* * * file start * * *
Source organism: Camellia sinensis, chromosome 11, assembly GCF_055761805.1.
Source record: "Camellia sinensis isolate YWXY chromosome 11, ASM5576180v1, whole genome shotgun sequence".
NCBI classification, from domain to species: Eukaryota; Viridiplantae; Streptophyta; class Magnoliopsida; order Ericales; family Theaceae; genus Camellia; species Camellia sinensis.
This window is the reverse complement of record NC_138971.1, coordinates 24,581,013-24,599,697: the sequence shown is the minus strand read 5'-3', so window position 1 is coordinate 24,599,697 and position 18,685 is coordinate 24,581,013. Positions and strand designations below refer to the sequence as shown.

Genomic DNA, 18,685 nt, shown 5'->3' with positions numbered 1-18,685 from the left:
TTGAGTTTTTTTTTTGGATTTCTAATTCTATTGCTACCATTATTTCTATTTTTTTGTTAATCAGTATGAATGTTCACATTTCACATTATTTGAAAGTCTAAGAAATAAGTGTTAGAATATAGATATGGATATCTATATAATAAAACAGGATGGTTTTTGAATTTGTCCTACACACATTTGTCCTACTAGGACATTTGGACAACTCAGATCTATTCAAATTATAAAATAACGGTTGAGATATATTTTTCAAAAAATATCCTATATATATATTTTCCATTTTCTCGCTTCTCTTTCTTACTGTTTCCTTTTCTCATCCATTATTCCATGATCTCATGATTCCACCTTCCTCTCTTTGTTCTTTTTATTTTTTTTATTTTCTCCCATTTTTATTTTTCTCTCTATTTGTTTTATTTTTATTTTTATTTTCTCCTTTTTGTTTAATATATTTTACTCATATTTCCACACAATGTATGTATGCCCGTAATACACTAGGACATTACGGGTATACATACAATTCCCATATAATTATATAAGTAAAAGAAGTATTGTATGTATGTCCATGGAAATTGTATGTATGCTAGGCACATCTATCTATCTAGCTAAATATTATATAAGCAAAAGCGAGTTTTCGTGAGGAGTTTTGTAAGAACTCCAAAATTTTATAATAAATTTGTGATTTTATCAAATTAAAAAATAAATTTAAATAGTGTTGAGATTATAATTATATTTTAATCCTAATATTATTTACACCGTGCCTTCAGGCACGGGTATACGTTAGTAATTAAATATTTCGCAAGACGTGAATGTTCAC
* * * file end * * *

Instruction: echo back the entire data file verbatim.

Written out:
Source organism: Camellia sinensis, chromosome 11, assembly GCF_055761805.1.
Source record: "Camellia sinensis isolate YWXY chromosome 11, ASM5576180v1, whole genome shotgun sequence".
NCBI classification, from domain to species: Eukaryota; Viridiplantae; Streptophyta; class Magnoliopsida; order Ericales; family Theaceae; genus Camellia; species Camellia sinensis.
This window is the reverse complement of record NC_138971.1, coordinates 24,581,013-24,599,697: the sequence shown is the minus strand read 5'-3', so window position 1 is coordinate 24,599,697 and position 18,685 is coordinate 24,581,013. Positions and strand designations below refer to the sequence as shown.

Genomic DNA, 18,685 nt, shown 5'->3' with positions numbered 1-18,685 from the left:
TTGAGTTTTTTTTTTGGATTTCTAATTCTATTGCTACCATTATTTCTATTTTTTTGTTAATCAGTATGAATGTTCACATTTCACATTATTTGAAAGTCTAAGAAATAAGTGTTAGAATATAGATATGGATATCTATATAATAAAACAGGATGGTTTTTGAATTTGTCCTACACACATTTGTCCTACTAGGACATTTGGACAACTCAGATCTATTCAAATTATAAAATAACGGTTGAGATATATTTTTCAAAAAATATCCTATATATATATTTTCCATTTTCTCGCTTCTCTTTCTTACTGTTTCCTTTTCTCATCCATTATTCCATGATCTCATGATTCCACCTTCCTCTCTTTGTTCTTTTTATTTTTTTTATTTTCTCCCATTTTTATTTTTCTCTCTATTTGTTTTATTTTTATTTTTATTTTCTCCTTTTTGTTTAATATATTTTACTCATATTTCCACACAATGTATGTATGCCCGTAATACACTAGGACATTACGGGTATACATACAATTCCCATATAATTATATAAGTAAAAGAAGTATTGTATGTATGTCCATGGAAATTGTATGTATGCTAGGCACATCTATCTATCTAGCTAAATATTATATAAGCAAAAGCGAGTTTTCGTGAGGAGTTTTGTAAGAACTCCAAAATTTTATAATAAATTTGTGATTTTATCAAATTAAAAAATAAATTTAAATAGTGTTGAGATTATAATTATATTTTAATCCTAATATTATTTACACCGTGCCTTCAGGCACGGGTATACGTTAGTAATTAAATATTTCGCAAGACGTGAATGTTCAC